Harvard Law School professor emeritus Alan Dershowitz says a judge’s decision to reinstate a third-degree murder charge against former Minneapolis police officer Derek Chauvin in the case of George Floyd likely won’t be justified by prosecutors.
“It’s back in because the appellate courts came up with a new decision between the time it was taken out and now, redefining what third degree murder means,” Dershowitz said Thursday during an appearance on Newsmax TV’s “John Bachman Now.”
“The government is gonna have to come up with a theory whether it's under part one or part two. I don't see any theory under which they could justify third degree murder on the claim that it endangered the lives of others. That's the primary definition of third-degree murder.
“The other definition really makes it in many respects parallel to second degree murder, so I think there's a lot of good lawyering to be done here – a bill of particulars request asking them to specify which provision of third-degree murder they're relying on, an argument that it's duplicitous if it's the second provision – it duplicates second degree murder.
“If it's the first provision, what's the evidence that anybody else was ever in danger? It's not like shooting. When you shoot at somebody, there's always the possibility the bullet will ricochet and hit somebody else. When you do the horrible thing that was done here – the knee on the neck – there's only one person who is in danger, and that is the ultimate victim.”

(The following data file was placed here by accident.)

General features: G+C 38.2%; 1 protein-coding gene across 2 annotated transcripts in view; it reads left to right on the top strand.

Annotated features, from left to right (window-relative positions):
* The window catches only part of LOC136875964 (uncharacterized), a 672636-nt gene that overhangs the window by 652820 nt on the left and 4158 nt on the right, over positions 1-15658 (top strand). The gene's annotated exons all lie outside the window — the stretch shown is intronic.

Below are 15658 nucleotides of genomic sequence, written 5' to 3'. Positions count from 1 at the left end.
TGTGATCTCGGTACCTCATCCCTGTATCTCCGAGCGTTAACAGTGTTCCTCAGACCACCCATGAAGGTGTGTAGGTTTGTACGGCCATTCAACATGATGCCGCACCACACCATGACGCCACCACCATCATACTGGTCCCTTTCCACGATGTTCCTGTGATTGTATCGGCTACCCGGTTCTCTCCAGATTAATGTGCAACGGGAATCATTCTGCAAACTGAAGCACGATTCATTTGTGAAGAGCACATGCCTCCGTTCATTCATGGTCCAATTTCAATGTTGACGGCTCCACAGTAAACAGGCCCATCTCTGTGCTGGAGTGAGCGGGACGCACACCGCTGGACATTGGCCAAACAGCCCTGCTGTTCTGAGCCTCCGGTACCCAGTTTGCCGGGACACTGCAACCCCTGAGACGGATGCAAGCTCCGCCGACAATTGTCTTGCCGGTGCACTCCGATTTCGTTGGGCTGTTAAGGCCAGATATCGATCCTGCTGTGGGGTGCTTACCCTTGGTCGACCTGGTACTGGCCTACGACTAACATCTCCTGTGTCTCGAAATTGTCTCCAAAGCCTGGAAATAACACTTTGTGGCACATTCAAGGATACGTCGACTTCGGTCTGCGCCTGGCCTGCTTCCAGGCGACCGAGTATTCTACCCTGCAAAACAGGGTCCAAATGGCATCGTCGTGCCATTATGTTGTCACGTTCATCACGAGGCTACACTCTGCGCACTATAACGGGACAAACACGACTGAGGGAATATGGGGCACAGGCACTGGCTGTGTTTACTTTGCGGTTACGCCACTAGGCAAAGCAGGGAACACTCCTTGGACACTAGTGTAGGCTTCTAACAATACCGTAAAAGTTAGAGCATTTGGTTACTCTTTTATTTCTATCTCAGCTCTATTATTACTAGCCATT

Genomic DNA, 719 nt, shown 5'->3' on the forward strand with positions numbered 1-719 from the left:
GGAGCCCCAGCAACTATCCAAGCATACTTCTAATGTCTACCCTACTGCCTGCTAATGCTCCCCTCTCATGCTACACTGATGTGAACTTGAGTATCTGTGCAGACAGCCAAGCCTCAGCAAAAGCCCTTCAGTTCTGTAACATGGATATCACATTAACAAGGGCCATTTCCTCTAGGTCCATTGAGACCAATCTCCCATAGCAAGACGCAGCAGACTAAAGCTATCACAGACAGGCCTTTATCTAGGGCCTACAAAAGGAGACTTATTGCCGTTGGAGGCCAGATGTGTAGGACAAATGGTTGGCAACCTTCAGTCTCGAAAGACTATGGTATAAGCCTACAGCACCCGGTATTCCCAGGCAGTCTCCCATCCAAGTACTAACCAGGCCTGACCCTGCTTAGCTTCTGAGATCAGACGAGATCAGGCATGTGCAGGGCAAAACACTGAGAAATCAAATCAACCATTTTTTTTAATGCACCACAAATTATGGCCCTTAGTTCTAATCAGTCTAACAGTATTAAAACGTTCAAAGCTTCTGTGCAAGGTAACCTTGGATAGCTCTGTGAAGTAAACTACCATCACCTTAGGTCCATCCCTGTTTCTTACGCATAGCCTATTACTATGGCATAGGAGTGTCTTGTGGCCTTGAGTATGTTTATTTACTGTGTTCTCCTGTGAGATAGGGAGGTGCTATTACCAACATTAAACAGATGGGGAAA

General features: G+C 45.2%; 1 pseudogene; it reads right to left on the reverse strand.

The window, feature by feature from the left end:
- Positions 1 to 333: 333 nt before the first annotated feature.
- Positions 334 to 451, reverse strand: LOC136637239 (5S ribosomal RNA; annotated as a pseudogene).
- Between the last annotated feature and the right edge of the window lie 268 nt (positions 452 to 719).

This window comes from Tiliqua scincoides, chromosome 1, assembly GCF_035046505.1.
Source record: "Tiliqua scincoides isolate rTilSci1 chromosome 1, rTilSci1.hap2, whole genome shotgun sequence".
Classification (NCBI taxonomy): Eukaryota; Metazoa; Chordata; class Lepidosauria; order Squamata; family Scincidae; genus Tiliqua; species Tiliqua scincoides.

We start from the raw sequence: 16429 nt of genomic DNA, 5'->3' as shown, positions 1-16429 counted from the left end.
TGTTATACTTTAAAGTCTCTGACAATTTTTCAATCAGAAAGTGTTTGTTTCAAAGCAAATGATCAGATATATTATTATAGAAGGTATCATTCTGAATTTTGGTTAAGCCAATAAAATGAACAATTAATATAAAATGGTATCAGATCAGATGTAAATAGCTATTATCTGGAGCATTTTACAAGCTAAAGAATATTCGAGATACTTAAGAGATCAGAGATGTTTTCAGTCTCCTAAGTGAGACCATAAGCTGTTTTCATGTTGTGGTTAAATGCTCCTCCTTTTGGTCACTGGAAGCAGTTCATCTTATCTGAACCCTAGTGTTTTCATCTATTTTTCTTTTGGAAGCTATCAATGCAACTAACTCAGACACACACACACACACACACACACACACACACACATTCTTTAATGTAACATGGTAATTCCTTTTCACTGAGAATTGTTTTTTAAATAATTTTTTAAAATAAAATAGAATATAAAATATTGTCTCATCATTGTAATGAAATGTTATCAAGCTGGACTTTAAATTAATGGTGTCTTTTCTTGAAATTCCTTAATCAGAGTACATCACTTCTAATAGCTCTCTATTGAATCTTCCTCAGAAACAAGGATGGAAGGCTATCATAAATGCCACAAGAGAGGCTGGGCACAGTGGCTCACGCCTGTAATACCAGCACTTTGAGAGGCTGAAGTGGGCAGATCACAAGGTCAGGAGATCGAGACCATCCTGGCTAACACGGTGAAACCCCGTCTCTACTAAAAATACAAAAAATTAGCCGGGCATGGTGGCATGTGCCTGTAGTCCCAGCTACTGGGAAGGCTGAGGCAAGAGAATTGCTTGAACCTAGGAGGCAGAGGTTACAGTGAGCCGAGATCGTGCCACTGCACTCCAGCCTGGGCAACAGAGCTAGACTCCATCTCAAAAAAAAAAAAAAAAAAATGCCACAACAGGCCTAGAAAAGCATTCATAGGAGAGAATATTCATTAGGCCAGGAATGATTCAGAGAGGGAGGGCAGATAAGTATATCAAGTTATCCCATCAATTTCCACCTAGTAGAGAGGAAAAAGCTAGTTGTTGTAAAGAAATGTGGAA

The case began Tuesday with jury selection at the Hennepin County Government Center. Chauvin, who is already charged with second-degree murder as well as second-degree manslaughter, was initially charged with third-degree murder after Floyd’s death. Hennepin County District Judge Peter Cahill granted the request from prosecutors to reinstate the charge after Chauvin failed to get the Supreme Court to block it.
Chauvin knelt on Floyd’s neck for about nine minutes on May 25, an incident that prosecutors argue led to Floyd’s death and set off nationwide protests on police brutality.
“This is going to be a very, very hard case to try fairly,” said Dershowitz. “It's gonna be a hard case to get fair jurors. And the judge has to make sure that he gives proper instructions. Otherwise, there's a substantial chance of appellate reversal either in the state court or in a federal court based on violations of constitutional rights.
“I think everybody has an interest in making this a fair trial so that everybody understands that the results were not dictated by the crowds on either side. Justice has to not only be done but it has to be seen to be done in this case.”
Important: See Newsmax TV now carried in 70 million cable homes, on DirecTV Ch. 349, Dish Network Ch. 216, Xfinity Ch. 1115, Spectrum, U-verse Ch. 1220, FiOS Ch. 615, Frontier Ch. 115, Optimum Ch. 102, Cox cable, Suddenlink Ch. 102, Mediacom Ch. 277, AT&T TV Ch 349, Sling, TVision, and Fubo or Find More Cable Systems – Click Here.
© 2021 Newsmax. All rights reserved.